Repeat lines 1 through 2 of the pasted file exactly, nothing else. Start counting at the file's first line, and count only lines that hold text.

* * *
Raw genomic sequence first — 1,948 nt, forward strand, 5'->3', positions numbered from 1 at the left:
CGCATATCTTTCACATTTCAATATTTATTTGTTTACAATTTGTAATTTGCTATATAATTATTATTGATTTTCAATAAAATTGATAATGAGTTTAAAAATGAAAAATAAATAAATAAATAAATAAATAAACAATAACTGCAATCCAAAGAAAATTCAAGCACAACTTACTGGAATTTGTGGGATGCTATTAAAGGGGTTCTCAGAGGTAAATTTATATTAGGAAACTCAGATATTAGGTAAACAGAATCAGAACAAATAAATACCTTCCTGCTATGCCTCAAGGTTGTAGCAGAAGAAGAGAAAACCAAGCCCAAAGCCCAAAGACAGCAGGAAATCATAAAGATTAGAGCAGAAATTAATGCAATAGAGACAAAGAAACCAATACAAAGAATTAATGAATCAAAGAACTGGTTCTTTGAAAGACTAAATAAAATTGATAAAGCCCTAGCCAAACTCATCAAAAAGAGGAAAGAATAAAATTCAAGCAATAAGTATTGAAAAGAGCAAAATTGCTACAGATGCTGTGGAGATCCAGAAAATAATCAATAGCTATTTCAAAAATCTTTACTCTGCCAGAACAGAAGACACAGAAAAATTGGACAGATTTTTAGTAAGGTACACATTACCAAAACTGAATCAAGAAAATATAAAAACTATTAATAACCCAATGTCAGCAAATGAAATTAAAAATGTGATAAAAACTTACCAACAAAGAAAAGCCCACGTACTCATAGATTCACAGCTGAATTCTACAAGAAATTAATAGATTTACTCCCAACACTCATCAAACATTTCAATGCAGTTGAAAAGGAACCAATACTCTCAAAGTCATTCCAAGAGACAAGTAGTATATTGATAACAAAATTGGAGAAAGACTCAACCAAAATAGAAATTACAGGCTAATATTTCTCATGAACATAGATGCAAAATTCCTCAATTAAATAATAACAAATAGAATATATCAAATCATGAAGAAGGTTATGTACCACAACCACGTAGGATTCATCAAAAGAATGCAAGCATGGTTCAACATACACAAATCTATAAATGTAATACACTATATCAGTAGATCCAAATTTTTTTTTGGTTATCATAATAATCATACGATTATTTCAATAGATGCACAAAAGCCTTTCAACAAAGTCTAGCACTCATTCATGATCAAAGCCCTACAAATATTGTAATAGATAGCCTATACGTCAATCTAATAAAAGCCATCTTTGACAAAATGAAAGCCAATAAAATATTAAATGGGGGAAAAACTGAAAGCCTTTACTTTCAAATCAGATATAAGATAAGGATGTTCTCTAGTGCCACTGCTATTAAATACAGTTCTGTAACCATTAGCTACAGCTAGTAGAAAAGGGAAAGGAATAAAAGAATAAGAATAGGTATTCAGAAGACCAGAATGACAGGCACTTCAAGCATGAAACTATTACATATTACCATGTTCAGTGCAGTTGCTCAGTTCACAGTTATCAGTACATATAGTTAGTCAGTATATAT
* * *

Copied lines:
Raw genomic sequence first — 1,948 nt, forward strand, 5'->3', positions numbered from 1 at the left:
CGCATATCTTTCACATTTCAATATTTATTTGTTTACAATTTGTAATTTGCTATATAATTATTATTGATTTTCAATAAAATTGATAATGAGTTTAAAAATGAAAAATAAATAAATAAATAAATAAATAAACAATAACTGCAATCCAAAGAAAATTCAAGCACAACTTACTGGAATTTGTGGGATGCTATTAAAGGGGTTCTCAGAGGTAAATTTATATTAGGAAACTCAGATATTAGGTAAACAGAATCAGAACAAATAAATACCTTCCTGCTATGCCTCAAGGTTGTAGCAGAAGAAGAGAAAACCAAGCCCAAAGCCCAAAGACAGCAGGAAATCATAAAGATTAGAGCAGAAATTAATGCAATAGAGACAAAGAAACCAATACAAAGAATTAATGAATCAAAGAACTGGTTCTTTGAAAGACTAAATAAAATTGATAAAGCCCTAGCCAAACTCATCAAAAAGAGGAAAGAATAAAATTCAAGCAATAAGTATTGAAAAGAGCAAAATTGCTACAGATGCTGTGGAGATCCAGAAAATAATCAATAGCTATTTCAAAAATCTTTACTCTGCCAGAACAGAAGACACAGAAAAATTGGACAGATTTTTAGTAAGGTACACATTACCAAAACTGAATCAAGAAAATATAAAAACTATTAATAACCCAATGTCAGCAAATGAAATTAAAAATGTGATAAAAACTTACCAACAAAGAAAAGCCCACGTACTCATAGATTCACAGCTGAATTCTACAAGAAATTAATAGATTTACTCCCAACACTCATCAAACATTTCAATGCAGTTGAAAAGGAACCAATACTCTCAAAGTCATTCCAAGAGACAAGTAGTATATTGATAACAAAATTGGAGAAAGACTCAACCAAAATAGAAATTACAGGCTAATATTTCTCATGAACATAGATGCAAAATTCCTCAATTAAATAATAACAAATAGAATATATCAAATCATGAAGAAGGTTATGTACCACAACCACGTAGGATTCATCAAAAGAATGCAAGCATGGTTCAACATACACAAATCTATAAATGTAATACACTATATCAGTAGATCCAAATTTTTTTTTGGTTATCATAATAATCATACGATTATTTCAATAGATGCACAAAAGCCTTTCAACAAAGTCTAGCACTCATTCATGATCAAAGCCCTACAAATATTGTAATAGATAGCCTATACGTCAATCTAATAAAAGCCATCTTTGACAAAATGAAAGCCAATAAAATATTAAATGGGGGAAAAACTGAAAGCCTTTACTTTCAAATCAGATATAAGATAAGGATGTTCTCTAGTGCCACTGCTATTAAATACAGTTCTGTAACCATTAGCTACAGCTAGTAGAAAAGGGAAAGGAATAAAAGAATAAGAATAGGTATTCAGAAGACCAGAATGACAGGCACTTCAAGCATGAAACTATTACATATTACCATGTTCAGTGCAGTTGCTCAGTTCACAGTTATCAGTACATATAGTTAGTCAGTATATAT